December 14 was the fourth anniversary of the Sandy Hook Elementary School massacre in Newtown, Connecticut, the most lethal in America’s sad history of mass shootings of schoolchildren. That history is now unfolding at an average of about two shootings at K–12 schools per month: more rare than death by lightning, but still too frequent. More commonplace threats are fights and bullying. And even on an ordinary day, with no immediate or looming danger, the fundamental challenge of being a school kid navigating the ups and downs of life in a sea of other school kids can feel more fraught than it needs to be.
Design can’t solve all that, but it can make a difference. Here we look at three schools—an elementary school and two high schools—that address multiple aspects of safety and security, and illustrate how architects can improve the chances that children do not become victims at school.
No matter how intense the concern for security, a bunker is not the answer. This was the message that emerged from a community consultation process that informed the design for the new Sandy Hook Elementary School by New Haven, Connecticut–based Svigals + Partners (RECORD, September 2016). The school, now in its first year of operation, replaces the one demolished following the 2012 shooting tragedy in which 20 children and 6 staff members died. “The priority is making a nurturing environment for the future generations of this town. You can’t let it all be colored by this horrific, terrible incident,” says Jay Brotman, managing partner at Svigals. “We didn’t have to say that; the community said it.”
The new 87,000-square-foot, $50 million school translates the town’s priorities of vitality, community, and connection to nature into a building that feels bright, open, and playful. A curving plan extends a seeming embrace as students approach. Gables emerge from behind the facade’s undulating roofline: this is intended to recall views of the town, in which buildings and spires extend above the trees. A daylit, art-filled interior provides a cheerful, engaging environment, and ample windows look out to an adjacent forest.
The security strategies are incorporated so unobtrusively that visitors touring the school have commented that they don’t see them. “That’s high praise, when in fact security has been designed into almost every aspect,” says Brian Coulombe, a principal with Hamden, Connecticut–based security consultant DVS, a division of Ross & Baruzzini. The key, he says, is establishing security as a design priority from the outset. “When we’re brought in late in the game, the tools left in our toolbox dwindle” and projects have to resort to more add-on electronic devices, staffing, and physical barriers to compensate, he says.
In achieving its inconspicuous security, Sandy Hook’s designers drew on the principles of Crime Prevention Through Environmental Design (CPTED), a multidisciplinary approach to deterring criminal behavior. CPTED builds on the work of 20th-century thinkers such as Jane Jacobs, Oscar Newman, and C. Ray Jeffery, and relies on architectural design, landscape planning, security systems, and visual surveillance. CPTED’s main principles include “natural surveillance,” which gives legitimate users opportunities in the course of their ordinary activities to keep an eye on the place and the people around them; “natural access control,” which directs users to enter through observable areas and prevents access to unobservable areas; and “territorial reinforcement,” which encompasses a variety of strategies for signaling that a place is occupied and cared for. Together, CPTED strategies generate psychological and physical deterrents.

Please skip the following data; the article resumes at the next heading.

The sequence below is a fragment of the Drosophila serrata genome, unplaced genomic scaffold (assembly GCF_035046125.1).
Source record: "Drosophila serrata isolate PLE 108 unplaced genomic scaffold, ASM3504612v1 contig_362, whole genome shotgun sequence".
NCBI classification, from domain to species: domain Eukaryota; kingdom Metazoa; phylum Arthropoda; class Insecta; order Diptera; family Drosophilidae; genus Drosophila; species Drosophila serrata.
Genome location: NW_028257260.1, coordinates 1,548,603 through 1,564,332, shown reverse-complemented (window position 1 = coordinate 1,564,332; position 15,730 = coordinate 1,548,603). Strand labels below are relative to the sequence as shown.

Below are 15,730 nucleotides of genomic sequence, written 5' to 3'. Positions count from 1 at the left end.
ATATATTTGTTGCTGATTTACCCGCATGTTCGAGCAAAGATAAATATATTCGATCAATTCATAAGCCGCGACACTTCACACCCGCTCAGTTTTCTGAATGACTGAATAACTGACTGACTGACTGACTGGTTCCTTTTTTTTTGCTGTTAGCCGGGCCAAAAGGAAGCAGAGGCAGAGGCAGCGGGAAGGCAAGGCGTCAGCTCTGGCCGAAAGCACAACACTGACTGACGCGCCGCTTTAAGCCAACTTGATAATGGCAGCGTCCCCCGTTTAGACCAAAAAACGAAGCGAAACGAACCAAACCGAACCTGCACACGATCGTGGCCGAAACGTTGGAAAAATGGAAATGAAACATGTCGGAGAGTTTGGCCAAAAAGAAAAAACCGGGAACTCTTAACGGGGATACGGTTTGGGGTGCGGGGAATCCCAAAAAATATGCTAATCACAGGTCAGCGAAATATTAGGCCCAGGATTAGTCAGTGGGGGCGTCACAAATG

The Sandy Hook design team’s first step in providing for natural surveillance was to set the building toward the rear of its site, so that anyone approaching the school can be observed from a distance. Windows, which in a fortress mentality would be considered a vulnerability, become an asset. Inside, a twostory glazed entrance lobby provides views into one of three semi-enclosed courtyards where children play and learn outdoors. Inverting the concept of natural surveillance in order to deprive an intruder of an advantage, classroom windows and doors are located so that occupants can shelter unseen by someone in the corridor.
The siting of the school was also the first step in natural access control. Wetlands and forest provide physical barriers to the sides and rear of the building, and anyone approaching from these directions draws suspicion. The main route brings all users toward the front, where staff, visitors, parent drivers, and school buses are funneled to dedicated approaches. Along the main facade, a rain garden reinforces natural access control: in addition to managing stormwater runoff and providing a teaching opportunity, it serves as a modern-day moat, directing people to enter by one of three pedestrian bridges and making it difficult to approach the building’s windows unobserved. Supplementing the site’s natural barriers are territorial-reinforcement devices including fencing and security gates.